Advertise With Care
Should you use a search engine marketing company?
By Paul H. Cannon
Search engine marketing, or SEM, companies help you generate
business on the internet by getting your website a higher ranking on
search engines such as Google, Bing, or Yahoo. While a good one can
improve your rankings, if you hire the wrong one you could get penalized
by Google so that you never show up in searches. More importantly, if
you are not careful, there may be ethical considerations.
Lawyer websites are subject to advertising rules. However, the average SEM company is not run by a lawyer. This can create a number of problems because the person leading your online marketing activity might not know the advertising rules you are subject to.
Rules a Non-Lawyer Might Not Know
Rule 7.02 of the Texas Disciplinary Rules of Professional Conduct contains a list of prohibited forms of advertising that have been deemed misleading. Anyone who hires a marketing firm of any kind to act for them should ensure it complies with this rule in all online profiles, directories, and webpages.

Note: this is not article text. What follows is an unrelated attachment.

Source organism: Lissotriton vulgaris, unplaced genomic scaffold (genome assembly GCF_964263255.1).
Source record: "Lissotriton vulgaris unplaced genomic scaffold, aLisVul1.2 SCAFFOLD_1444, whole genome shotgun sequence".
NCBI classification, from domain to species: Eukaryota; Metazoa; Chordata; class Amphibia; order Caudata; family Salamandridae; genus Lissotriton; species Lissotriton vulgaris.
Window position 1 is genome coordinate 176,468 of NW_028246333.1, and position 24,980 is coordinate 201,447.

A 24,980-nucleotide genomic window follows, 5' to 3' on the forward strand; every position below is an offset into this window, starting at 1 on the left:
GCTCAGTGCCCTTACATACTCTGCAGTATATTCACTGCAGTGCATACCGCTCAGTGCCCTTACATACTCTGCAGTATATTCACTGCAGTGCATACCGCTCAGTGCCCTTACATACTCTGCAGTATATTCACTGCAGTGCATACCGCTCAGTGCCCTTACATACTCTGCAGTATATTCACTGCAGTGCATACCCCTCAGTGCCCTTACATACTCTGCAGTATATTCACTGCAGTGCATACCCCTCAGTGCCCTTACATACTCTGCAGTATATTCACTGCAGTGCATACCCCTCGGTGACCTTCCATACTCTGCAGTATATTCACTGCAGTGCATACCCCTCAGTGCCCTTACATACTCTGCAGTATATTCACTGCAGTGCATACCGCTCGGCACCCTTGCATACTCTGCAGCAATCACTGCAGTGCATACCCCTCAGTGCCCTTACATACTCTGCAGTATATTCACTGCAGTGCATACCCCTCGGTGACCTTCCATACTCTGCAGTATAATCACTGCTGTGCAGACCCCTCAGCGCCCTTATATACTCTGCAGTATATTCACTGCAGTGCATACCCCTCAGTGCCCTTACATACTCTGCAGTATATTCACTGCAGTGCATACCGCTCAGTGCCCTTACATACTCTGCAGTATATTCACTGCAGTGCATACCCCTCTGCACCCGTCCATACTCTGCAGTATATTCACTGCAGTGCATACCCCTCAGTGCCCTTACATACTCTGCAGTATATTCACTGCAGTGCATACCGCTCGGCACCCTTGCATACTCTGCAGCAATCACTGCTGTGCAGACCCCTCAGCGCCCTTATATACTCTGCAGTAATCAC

For example, while a great marketer knows that everyone wants “the best,” Rule 7.02(a)(4) prohibits a lawyer from advertising in the public media in a way that “compares the lawyer’s services with other lawyers’ services, unless the comparison can be substantiated by reference to verifiable, objective data.” Thus, an unwary marketer could accidentally get his or her client in hot water by touting them as “the best lawyer in Texas” or by stating that attorney “x” should be hired because “he or she is the best.”
Every good marketer also knows that many people want to see great results. But Rule 7.02(a)(2) prohibits lawyers from advertising their big verdicts unless they specifically lay out certain details about the facts of the case and the attorneys’ fees and expenses the client paid to the lawyer. Those $1 million verdicts do not have nearly the client appeal when they say underneath: “the fees were $400,000 and the expenses were $250,000.”
Search engine optimization, or SEO, is the marketing field that focuses on making your website appear higher in the ranks when someone runs a search on Google or another search engine. It involves writing quality material on the specific subject you seek to rank well for both on your website (on-site SEO) and on other websites such as trade publications (off-site SEO). It includes acquiring citations and links back to your site from those relevant to your field, expertise, location, or practice and obtaining positive reviews from colleagues and clients. Gaining industry awards and recognitions for your work also helps in this process.